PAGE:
Responses

Download PDFPDF

Defining global health as public health somewhere else
Compose Response

Plain text

  • No HTML tags allowed.
  • Web page addresses and e-mail addresses turn into links automatically.
  • Lines and paragraphs break automatically.
Author Information
First or given name, e.g. 'Peter'.
Your last, or family, name, e.g. 'MacMoody'.
Your email address, e.g. higgs-boson@gmail.com
Your role and/or occupation, e.g. 'Orthopedic Surgeon'.
Your organization or institution (if applicable), e.g. 'Royal Free Hospital'.
Statement of Competing Interests

PLEASE NOTE:

  • Responses are moderated before posting and publication is at the absolute discretion of BMJ, however they are not peer-reviewed
  • Once published, you will not have the right to remove or edit your response. Removal or editing of responses is at BMJ's absolute discretion
  • If patients could recognise themselves, or anyone else could recognise a patient from your description, please obtain the patient's written consent to publication and send them to the editorial office before submitting your response [Patient consent forms]
  • By submitting this response you are agreeing to our full [Response terms and requirements]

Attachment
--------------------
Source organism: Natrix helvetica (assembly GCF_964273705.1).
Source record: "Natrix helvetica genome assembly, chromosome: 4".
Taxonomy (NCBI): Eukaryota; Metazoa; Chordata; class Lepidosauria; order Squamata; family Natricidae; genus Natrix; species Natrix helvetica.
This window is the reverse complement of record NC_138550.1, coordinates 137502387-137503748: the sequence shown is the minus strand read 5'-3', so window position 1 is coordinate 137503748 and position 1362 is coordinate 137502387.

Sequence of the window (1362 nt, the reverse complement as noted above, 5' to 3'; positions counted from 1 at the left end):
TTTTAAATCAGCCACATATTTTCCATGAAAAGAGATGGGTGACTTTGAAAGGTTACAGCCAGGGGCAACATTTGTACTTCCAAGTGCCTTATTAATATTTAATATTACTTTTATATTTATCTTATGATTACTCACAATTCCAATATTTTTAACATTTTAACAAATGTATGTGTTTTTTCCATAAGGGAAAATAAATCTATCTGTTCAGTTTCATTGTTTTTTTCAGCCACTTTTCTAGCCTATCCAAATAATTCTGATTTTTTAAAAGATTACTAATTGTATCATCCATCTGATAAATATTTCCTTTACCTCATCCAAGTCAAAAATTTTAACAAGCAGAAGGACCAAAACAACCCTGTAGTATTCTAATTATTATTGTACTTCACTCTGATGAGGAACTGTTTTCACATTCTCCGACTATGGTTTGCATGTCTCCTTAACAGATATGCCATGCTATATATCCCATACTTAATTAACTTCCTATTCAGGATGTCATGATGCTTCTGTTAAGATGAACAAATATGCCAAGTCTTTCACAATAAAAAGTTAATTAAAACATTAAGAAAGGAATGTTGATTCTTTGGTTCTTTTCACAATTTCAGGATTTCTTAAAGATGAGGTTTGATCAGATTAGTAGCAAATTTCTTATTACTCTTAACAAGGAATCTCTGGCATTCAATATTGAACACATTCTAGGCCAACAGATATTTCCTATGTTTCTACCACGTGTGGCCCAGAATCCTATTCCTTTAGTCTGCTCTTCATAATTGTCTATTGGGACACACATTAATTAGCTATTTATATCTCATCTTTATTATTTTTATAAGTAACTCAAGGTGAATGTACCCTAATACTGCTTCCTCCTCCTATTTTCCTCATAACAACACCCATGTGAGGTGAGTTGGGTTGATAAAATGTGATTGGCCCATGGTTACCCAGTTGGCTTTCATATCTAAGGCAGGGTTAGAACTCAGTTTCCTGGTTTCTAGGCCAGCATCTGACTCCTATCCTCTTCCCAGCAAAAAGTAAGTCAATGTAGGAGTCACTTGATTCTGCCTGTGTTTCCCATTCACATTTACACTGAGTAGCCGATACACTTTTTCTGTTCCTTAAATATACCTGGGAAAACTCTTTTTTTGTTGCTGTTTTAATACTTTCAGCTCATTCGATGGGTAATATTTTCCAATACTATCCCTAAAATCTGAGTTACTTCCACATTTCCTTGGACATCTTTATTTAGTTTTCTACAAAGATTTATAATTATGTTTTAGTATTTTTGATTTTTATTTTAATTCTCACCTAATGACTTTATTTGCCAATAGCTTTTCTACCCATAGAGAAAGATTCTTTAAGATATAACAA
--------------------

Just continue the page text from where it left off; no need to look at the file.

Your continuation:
Vertical Tabs

Other responses

Jump to comment:

  • Published on:
    Defining global health as public health everywhere else

    While liking the idea, I find two main problems with the suggested definition of global health as "public health somewhere else": 1) it is too narrow and 2) it sounds dismissive. In "global health", the word "global" is inclusive and suggests a health agenda embracing all the communities of the rest of the world. This is lost in the definition. Then there is the dismissive sound of "somewhere else" ("You can join our club or go somewhere else", "This could be Paradise or it could be somewhere else", etc.). I may be thin-skinned, but disdaining to specify a location sounds to me like a slur. For these reasons, and for all the other good reasons offered in the original Commentary, I suggest amending the definition to "public health everywhere else". This follows the original in asserting "elseness", while being inclusive and positive.

    Conflict of Interest:
    None declared.